The forensic evidence against Larry Eyler was insurmountable. The jury in the murder case deliberated for just three hours before returning a guilty verdict. Larry Eyler was convicted of aggravated kidnapping, unlawful restraint, and murder. He showed no emotion during the reading of the verdict.
In the penalty phase, Eyler’s mother, sister, stepfather, and a Catholic chaplain testified as character witnesses. They portrayed Larry as a good man who sustained abuse at the hands of his mother’s numerous husbands. The defense claimed that the circumstantial evidence was not sufficient to impose a death penalty. The jury disagreed, however, citing the brutality and heinous nature of the murder of Daniel Bridges. Larry Eyler was sentenced to death.
In 1988, Larry Eyler appealed his conviction. Eyler now claimed that while he disposed of Daniel Bridges, Robert Little was the murderer. The appeal was denied, and an execution date was set. Larry Eyler hired up and coming attorney Kathleen Zellner. Kathleen Zellner is now famous for representing several convicted felons who she helped prove innocent including Kevin Fox, whose three-year-old daughter was kidnapped, raped, and murdered. At this time, however, Kathleen had not yet become famous for overturning wrongful convictions.
While awaiting execution, Indiana sought to charge Larry Eyler in the murder of Steven Agan. Larry Eyler agreed to confess to the crime but insisted that Robert Little had been his accomplice in the murder of Steven Agan. Eyler provided a seventeen-page confession in December of 1990. He plead guilty to Steven Agan’s murder and was sentenced to sixty years in prison.
Robert Little, who was now fifty-three-years-old, was arrested in December of 1990 and charged with the murder of Steven Agan. Little plead not guilty. The state’s star witness was Larry Eyler, a convicted serial killer. With little else evidence against Little, he was found not guilty of murder. Robert Little was reinstated as a professor at Indiana State University following his acquittal.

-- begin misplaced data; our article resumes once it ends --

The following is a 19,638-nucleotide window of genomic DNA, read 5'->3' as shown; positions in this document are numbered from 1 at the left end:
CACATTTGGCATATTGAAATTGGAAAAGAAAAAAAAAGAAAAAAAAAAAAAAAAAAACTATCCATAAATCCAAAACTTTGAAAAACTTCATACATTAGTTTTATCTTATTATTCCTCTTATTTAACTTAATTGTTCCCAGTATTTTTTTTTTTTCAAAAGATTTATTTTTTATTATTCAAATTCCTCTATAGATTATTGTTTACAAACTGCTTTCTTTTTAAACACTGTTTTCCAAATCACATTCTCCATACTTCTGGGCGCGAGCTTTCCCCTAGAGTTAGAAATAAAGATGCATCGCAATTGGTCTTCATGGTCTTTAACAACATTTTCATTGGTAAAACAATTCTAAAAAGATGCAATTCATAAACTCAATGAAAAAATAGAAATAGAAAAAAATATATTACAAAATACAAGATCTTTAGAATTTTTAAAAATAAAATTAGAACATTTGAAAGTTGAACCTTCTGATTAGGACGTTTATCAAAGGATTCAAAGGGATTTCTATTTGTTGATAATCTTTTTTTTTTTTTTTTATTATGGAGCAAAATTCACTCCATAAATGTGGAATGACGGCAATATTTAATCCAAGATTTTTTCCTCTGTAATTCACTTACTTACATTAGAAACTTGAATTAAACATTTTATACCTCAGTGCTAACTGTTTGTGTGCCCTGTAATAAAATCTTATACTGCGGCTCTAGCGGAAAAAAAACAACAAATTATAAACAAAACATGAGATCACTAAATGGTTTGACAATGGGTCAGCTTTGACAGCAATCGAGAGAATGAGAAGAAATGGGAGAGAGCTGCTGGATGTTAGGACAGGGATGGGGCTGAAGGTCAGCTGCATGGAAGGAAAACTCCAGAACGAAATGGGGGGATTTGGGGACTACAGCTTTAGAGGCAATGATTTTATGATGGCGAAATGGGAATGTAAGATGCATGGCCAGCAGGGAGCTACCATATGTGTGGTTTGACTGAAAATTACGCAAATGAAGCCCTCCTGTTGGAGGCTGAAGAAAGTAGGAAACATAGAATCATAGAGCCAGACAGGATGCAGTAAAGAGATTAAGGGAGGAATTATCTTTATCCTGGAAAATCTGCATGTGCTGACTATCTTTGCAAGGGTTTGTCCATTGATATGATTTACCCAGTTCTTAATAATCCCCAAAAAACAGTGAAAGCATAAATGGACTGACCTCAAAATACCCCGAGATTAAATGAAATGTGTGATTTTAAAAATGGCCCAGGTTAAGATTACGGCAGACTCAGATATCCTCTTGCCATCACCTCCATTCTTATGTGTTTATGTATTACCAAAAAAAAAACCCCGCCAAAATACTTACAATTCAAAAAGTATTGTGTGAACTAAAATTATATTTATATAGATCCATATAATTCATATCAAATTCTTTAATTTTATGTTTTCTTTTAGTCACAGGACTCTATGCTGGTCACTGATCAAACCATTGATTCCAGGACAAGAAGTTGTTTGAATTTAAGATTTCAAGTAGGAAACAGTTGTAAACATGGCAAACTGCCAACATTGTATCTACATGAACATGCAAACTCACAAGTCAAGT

Following the hearings for Steven Agan’s murder, Kathleen Zellner approached law enforcement with proposition. Larry Eyler agreed to confess to and close over twenty open murder cases. What did he want in exchange? He wanted his death sentence commuted to life in prison. Many jurisdictions were eager to take the confessions, but Cook County prosecutors refused to make a deal that would spare Larry Eyler’s life.
Larry Eyler died on March 6th, 1994, at Pontiac Correctional Center while on death row. His cause of death was determined to be complicated from AIDs. Following his death, Kathleen Zellner held a press conference. Her client had given his attorney permission to disclose his crimes following his death. Larry had confessed to over twenty murders. Some he knew by name, others only by details of the crimes. In Larry’s posthumous confessions, he still contended that Robert Little was involved in several of the murders.
Larry’s written confessions, which his attorney was legally bound to keep secret until his death, contained details that only the killer would have known. Law enforcement believe Larry Eyler murdered at least twenty-one young men between 1982 and 1984. Larry’s known victims include Steven Crockett, Edgar Underkofler, John Johnson, William Lewis, Steven Agan, John Roach, David Block, Ervin Gibson, John Bartlett, Michael Bauer, Richard Wayne, Jay Reynolds, Gustavo Herrera, Jimmie Roberts, Daniel McNieve, Richard Bruce, John Brandenburg, Keith Bibbs, Ralph Calise, Eric Hansen, and Daniel Bridges. His victims were mostly young white males who engaged in homosexual activity, but at least one was Hispanic and two black.
In 1994, Daniel Bridge’s parents sued Robert Little, who they believed was responsible for their son’s murder. The family hoped to win several million dollars for wrongful death. The Bridge’s family was represented by Kathleen Zellner. The case was later dismissed. Steven Agan’s family also sued the professor, despite Little being acquitted of the murder. The Agan family settled the lawsuit with Robert Little in 1995, with both parties agreeing to keep the details confidential.
(pictured left to right: Michael Bauer, John Brandenburg, John Bartlett)
Many of Larry Eyler’s victims were not identified for several years. Experts used forensic genealogy to identify unknown victims more than forty years after their murders. The final victim was identified as Keith Bibbs (pictured left), formerly known as Adam Doe, in September of 2023. Michael Bauer and John Bartlett were identified using the same technology. In April of 2021, John Brandenburg Jr was identified. Keith Bibbs was the final missing puzzle piece in this tragic case.
The Indianapolis Star (1983) 2 murders, attack in Illinois, Indiana linked? 04 Jan 1983
Palladium-Item (1994) Attorney says Eyler confessed to 21 killings. 09 Mar 1994
Palladium-Item (1995) Murder victim’s parents sue alleged accomplice. 26 Feb 1995
Crittenden, S. (1995) ISU professor, murder victim’s parents settle suit. The Indianapolis Star. 08 Dec. 1995
Tipton County Tribune (1995) Lawsuit against ISU professor dismissed. 26 May 1995